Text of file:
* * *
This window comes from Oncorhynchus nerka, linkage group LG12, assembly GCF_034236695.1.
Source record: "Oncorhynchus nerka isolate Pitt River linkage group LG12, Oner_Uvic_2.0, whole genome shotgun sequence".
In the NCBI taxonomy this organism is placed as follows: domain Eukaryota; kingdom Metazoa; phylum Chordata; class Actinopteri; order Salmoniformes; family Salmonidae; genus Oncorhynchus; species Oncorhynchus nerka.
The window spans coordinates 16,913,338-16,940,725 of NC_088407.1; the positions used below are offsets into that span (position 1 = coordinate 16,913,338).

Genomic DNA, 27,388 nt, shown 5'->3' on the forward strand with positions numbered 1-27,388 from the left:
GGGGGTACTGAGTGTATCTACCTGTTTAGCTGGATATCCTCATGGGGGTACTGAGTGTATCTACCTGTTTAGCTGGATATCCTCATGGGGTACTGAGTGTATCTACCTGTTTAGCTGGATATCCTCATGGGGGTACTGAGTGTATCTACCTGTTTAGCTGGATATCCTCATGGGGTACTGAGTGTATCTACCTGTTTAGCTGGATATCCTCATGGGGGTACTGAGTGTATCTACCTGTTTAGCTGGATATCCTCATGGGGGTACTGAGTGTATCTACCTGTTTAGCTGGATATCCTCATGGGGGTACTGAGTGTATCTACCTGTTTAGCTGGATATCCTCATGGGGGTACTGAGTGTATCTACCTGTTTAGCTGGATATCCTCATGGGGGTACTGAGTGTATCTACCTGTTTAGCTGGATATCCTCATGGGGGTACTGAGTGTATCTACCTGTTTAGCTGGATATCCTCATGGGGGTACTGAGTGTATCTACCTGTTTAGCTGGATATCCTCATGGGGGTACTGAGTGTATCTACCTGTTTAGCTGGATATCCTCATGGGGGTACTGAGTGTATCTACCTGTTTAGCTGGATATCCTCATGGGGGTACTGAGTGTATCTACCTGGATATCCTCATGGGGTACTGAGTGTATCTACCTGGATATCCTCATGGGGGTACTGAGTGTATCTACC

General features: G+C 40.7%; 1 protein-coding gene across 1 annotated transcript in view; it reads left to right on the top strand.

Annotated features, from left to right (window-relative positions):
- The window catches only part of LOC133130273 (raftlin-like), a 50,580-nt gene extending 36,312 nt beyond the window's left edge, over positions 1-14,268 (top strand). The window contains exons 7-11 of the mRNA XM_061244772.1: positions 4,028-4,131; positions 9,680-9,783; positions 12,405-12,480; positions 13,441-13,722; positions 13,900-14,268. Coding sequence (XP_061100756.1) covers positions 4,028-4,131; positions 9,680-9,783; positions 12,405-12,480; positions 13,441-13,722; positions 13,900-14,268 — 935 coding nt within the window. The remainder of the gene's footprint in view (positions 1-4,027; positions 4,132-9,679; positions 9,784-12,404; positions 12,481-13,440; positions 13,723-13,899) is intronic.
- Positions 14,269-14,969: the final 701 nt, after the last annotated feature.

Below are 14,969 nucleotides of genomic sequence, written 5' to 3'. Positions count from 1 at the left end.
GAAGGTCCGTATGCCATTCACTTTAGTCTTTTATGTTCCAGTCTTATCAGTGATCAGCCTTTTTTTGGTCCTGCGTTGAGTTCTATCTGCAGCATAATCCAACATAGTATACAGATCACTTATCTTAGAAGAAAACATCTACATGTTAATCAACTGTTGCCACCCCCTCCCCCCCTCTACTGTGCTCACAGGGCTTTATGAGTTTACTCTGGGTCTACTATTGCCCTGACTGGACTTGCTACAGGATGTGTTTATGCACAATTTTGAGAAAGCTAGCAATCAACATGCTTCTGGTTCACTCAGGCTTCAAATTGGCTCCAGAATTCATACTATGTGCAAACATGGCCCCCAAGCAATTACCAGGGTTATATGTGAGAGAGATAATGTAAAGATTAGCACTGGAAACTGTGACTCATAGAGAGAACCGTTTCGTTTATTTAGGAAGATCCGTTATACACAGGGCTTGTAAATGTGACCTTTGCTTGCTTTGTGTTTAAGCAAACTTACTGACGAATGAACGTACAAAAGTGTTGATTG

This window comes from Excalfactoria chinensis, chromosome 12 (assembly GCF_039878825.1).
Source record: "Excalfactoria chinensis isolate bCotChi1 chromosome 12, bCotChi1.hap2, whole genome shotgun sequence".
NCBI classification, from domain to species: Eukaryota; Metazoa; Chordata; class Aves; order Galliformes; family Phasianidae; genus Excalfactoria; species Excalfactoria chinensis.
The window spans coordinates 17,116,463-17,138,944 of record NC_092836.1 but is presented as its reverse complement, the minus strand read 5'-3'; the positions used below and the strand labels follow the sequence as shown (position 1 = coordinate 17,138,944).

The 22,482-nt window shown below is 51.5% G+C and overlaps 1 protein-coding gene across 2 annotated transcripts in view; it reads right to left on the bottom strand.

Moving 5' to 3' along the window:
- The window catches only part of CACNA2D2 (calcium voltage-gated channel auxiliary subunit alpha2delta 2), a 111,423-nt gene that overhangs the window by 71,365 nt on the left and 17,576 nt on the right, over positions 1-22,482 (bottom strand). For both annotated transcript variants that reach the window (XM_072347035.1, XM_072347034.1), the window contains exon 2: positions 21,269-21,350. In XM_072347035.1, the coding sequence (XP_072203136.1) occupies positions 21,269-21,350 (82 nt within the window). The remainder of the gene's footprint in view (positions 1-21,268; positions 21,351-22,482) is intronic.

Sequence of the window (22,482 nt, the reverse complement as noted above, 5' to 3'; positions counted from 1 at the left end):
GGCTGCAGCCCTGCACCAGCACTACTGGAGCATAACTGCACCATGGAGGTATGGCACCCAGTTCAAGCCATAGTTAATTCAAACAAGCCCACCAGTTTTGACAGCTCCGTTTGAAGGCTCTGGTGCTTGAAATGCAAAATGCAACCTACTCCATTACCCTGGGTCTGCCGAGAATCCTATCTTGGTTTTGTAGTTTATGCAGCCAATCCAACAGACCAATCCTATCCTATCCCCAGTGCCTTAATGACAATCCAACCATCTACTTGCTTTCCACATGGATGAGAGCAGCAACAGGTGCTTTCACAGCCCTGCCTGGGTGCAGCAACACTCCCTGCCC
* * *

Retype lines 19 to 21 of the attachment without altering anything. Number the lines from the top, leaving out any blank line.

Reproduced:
- The window catches only part of CACNA2D2 (calcium voltage-gated channel auxiliary subunit alpha2delta 2), a 111,423-nt gene that overhangs the window by 71,365 nt on the left and 17,576 nt on the right, over positions 1-22,482 (bottom strand). For both annotated transcript variants that reach the window (XM_072347035.1, XM_072347034.1), the window contains exon 2: positions 21,269-21,350. In XM_072347035.1, the coding sequence (XP_072203136.1) occupies positions 21,269-21,350 (82 nt within the window). The remainder of the gene's footprint in view (positions 1-21,268; positions 21,351-22,482) is intronic.

Sequence of the window (22,482 nt, the reverse complement as noted above, 5' to 3'; positions counted from 1 at the left end):
GGCTGCAGCCCTGCACCAGCACTACTGGAGCATAACTGCACCATGGAGGTATGGCACCCAGTTCAAGCCATAGTTAATTCAAACAAGCCCACCAGTTTTGACAGCTCCGTTTGAAGGCTCTGGTGCTTGAAATGCAAAATGCAACCTACTCCATTACCCTGGGTCTGCCGAGAATCCTATCTTGGTTTTGTAGTTTATGCAGCCAATCCAACAGACCAATCCTATCCTATCCCCAGTGCCTTAATGACAATCCAACCATCTACTTGCTTTCCACATGGATGAGAGCAGCAACAGGTGCTTTCACAGCCCTGCCTGGGTGCAGCAACACTCCCTGCCC